Coalition given 'D minus' for keeping promises on disability

Coalition given 'D minus' for keeping promises on disability

By staff writers
12 May 2011

The government's ability to keep its promises on disability has been rated as a 'D-' by the disability charity Scope. The organisation rated the coalition's performance against pledges made in the coalition agreement.

The coalition government was formed by the Conservative Party and the Liberal Democrats a year ago this week.

Scope published their assessment of various areas of government policy today (12 May), the day after thousands of disabled people took to the streets in London to campaign against the government's cuts.

Ranging from an F for its approach to welfare reform to a B+ for its consultation on how to support disabled people into public life positions, Scope has scored the government on a range of issues including respite, equality, welfare reform and personalisation.

The final grade, averaging out at a D-, was described as "dismal" by Scope.

”The coalition government could do a lot better," said Richard Hawkes, Scope's Chief Executive, "Despite David Cameron’s commitment that he would protect the vulnerable, the government has fallen far short of the hurdle on the majority of issues that affect disabled people".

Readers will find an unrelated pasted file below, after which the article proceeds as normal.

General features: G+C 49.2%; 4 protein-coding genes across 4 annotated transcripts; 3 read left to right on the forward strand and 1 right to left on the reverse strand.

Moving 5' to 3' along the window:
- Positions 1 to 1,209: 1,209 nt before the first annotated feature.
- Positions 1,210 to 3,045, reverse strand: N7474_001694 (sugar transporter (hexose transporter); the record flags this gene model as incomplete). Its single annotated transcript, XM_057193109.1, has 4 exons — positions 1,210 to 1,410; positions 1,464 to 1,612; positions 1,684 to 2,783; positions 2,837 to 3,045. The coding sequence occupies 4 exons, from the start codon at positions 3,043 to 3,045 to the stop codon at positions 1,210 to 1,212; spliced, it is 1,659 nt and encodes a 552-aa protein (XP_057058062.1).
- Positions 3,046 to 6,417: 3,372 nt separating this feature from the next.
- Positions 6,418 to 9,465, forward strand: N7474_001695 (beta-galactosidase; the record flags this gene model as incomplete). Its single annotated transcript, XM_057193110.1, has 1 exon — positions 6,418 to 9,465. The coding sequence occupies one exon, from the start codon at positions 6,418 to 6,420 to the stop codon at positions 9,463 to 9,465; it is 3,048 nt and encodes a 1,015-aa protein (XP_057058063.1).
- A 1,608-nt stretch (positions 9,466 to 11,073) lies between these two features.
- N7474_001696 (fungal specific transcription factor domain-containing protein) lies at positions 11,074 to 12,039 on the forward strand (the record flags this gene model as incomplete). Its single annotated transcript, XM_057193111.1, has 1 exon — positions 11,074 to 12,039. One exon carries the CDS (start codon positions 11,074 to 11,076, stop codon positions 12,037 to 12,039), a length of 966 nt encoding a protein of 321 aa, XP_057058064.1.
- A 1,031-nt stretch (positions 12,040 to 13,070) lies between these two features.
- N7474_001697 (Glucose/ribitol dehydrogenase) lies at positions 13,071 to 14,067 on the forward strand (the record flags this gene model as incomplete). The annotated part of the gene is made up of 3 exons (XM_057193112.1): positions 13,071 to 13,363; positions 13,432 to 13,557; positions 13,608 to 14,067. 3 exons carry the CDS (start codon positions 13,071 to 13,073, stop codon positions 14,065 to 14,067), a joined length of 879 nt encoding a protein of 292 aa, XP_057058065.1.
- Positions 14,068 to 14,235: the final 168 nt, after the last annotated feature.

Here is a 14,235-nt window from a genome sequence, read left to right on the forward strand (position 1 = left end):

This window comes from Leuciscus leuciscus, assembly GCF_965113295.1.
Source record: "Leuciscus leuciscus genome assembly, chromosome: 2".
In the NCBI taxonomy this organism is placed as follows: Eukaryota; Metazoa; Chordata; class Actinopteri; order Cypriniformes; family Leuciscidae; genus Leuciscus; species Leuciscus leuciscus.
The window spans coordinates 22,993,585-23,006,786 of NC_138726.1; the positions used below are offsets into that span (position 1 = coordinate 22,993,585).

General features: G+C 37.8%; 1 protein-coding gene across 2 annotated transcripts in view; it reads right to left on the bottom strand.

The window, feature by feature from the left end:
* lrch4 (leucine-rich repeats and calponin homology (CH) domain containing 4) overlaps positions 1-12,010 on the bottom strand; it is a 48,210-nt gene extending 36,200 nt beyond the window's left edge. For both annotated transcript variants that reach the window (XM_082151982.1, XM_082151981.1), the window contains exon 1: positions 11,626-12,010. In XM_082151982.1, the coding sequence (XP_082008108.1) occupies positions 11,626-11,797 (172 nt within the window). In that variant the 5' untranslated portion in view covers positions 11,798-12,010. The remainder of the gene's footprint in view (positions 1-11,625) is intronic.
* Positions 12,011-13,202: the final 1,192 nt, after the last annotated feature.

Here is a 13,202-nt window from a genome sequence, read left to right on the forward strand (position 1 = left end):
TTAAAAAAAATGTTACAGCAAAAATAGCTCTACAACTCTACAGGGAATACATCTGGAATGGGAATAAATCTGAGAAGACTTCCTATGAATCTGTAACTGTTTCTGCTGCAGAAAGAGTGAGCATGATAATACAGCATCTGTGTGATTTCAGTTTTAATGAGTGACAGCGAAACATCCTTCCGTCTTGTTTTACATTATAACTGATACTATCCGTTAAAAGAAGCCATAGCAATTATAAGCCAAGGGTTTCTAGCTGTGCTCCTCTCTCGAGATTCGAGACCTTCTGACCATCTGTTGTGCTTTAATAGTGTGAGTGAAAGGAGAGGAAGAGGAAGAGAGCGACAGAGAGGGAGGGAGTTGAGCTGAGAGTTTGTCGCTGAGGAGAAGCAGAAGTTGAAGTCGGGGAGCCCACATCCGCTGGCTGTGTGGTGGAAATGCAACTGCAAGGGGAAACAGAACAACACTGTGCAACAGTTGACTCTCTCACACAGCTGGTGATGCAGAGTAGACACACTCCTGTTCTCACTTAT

Hawkes said, "There are some admirable aims in the coalition agreement but recent policy does not suggest it is making great progress in delivering on those aims".

Scope particularly wants to see the government "focus on its sums" so it can truly understand the impact of decisions it is making on disabled people and their lives. They are also calling for a more scientific-based approach with more evidence used to support reforms.

Hawkes added, “The government needs to recognise the range of barriers disabled people face in daily life and ensure it is taking positive steps in all directions to ensure disabled people have the same opportunities to live their lives and make an active contribution to society".

Also on Ekklesia: Betraying disabled people and welfare, by Karen McAndrew - http://www.ekklesia.co.uk/node/14675

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